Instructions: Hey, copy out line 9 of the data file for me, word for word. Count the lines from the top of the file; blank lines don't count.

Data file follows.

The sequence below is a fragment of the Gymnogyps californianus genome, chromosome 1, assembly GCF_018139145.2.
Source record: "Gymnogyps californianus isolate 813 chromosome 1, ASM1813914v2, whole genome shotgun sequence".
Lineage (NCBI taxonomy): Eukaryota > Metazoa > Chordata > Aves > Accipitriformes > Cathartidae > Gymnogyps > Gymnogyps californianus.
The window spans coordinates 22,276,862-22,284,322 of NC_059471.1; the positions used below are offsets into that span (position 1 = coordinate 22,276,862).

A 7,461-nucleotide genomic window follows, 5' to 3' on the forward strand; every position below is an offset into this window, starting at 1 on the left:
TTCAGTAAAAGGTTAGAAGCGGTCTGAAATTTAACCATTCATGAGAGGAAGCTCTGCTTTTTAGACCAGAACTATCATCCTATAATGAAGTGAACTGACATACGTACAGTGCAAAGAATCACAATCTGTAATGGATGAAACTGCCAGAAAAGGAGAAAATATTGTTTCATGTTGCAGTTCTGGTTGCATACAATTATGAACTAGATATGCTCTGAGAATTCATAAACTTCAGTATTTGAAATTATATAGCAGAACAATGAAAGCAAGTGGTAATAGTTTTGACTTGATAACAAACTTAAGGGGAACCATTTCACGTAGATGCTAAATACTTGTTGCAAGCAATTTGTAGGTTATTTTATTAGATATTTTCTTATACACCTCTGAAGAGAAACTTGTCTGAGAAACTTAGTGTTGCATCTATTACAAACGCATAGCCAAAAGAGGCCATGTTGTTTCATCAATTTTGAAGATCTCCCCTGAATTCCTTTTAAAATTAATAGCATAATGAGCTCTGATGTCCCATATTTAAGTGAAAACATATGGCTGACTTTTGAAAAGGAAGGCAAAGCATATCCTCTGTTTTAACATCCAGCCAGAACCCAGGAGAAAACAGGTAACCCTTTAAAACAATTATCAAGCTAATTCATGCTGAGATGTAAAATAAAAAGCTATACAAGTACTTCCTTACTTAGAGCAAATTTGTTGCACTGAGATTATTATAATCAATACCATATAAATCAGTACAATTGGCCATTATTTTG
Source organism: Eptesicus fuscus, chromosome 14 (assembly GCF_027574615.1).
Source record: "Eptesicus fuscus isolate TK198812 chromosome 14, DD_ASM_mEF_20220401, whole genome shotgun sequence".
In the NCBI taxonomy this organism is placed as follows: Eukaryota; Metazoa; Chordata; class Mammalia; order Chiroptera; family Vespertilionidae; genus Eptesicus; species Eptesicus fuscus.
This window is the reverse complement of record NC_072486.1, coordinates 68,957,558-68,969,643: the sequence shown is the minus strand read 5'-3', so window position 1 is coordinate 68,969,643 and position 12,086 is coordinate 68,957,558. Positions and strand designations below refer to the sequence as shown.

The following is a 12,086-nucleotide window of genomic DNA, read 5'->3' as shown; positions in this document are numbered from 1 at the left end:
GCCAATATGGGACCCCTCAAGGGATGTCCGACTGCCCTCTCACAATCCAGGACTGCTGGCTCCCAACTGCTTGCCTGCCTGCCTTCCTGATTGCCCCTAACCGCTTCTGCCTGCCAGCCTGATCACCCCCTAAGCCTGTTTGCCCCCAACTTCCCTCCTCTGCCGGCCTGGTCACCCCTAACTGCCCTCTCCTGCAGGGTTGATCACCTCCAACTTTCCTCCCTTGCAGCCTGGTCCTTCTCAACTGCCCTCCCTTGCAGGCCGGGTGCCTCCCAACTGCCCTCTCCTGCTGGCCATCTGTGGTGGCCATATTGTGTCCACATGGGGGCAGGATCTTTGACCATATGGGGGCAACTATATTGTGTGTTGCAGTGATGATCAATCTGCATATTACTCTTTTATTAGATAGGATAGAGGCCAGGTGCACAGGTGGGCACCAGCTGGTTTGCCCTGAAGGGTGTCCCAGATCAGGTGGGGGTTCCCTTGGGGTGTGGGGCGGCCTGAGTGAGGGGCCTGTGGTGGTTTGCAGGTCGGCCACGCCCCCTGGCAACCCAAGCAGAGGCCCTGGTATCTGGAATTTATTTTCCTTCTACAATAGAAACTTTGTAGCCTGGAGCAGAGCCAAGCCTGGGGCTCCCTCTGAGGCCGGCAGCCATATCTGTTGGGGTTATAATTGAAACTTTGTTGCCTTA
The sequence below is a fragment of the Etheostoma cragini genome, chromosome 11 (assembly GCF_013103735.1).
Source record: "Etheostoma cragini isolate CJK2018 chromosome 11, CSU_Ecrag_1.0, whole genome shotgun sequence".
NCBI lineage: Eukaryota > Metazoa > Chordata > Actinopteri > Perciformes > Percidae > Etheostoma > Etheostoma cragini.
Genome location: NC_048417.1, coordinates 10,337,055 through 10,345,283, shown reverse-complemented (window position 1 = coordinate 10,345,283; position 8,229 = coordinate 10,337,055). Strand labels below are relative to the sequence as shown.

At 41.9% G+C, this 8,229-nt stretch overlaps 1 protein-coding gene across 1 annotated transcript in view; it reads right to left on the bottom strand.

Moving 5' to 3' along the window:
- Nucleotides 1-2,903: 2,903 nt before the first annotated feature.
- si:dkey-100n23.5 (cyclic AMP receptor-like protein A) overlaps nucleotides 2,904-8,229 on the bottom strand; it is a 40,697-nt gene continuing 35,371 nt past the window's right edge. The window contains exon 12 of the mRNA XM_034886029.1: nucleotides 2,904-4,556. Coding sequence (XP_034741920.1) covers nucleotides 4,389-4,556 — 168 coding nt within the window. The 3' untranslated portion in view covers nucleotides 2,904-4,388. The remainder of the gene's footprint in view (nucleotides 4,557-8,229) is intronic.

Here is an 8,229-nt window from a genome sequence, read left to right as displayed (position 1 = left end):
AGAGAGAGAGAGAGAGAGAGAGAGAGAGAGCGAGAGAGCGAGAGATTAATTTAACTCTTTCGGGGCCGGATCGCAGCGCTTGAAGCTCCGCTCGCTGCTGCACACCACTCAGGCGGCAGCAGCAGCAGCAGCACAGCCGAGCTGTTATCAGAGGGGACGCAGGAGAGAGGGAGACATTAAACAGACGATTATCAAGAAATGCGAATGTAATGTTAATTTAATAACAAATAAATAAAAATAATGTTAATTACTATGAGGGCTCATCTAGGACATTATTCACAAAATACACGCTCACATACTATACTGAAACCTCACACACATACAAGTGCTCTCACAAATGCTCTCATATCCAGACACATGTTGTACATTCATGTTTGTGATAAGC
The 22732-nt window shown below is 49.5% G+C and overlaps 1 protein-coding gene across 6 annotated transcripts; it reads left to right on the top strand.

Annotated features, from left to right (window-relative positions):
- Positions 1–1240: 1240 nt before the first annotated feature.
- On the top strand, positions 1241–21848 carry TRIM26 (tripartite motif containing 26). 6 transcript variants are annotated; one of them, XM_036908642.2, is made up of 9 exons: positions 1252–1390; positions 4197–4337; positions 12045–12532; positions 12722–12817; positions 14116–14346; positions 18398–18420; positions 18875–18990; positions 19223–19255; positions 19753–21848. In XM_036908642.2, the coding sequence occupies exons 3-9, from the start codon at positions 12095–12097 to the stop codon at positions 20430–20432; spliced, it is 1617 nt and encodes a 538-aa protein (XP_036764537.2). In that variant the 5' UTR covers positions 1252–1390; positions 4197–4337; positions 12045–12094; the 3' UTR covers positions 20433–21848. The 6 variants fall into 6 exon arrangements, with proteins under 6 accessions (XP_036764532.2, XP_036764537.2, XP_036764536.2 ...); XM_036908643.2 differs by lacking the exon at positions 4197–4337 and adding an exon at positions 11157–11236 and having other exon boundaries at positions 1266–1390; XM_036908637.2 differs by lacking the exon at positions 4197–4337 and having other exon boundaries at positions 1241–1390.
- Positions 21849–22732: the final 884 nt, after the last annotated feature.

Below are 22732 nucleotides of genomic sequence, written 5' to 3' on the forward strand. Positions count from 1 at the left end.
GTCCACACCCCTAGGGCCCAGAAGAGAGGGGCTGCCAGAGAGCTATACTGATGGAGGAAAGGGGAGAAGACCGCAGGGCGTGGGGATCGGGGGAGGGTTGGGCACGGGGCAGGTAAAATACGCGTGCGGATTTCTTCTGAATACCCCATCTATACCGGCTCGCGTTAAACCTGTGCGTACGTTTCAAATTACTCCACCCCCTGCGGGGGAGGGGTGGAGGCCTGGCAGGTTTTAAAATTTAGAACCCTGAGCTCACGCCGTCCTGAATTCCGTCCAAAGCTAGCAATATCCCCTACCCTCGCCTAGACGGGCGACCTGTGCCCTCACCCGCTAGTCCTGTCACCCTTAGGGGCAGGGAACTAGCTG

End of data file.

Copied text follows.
In the NCBI taxonomy this organism is placed as follows: Eukaryota; Metazoa; Chordata; class Mammalia; order Chiroptera; family Vespertilionidae; genus Eptesicus; species Eptesicus fuscus.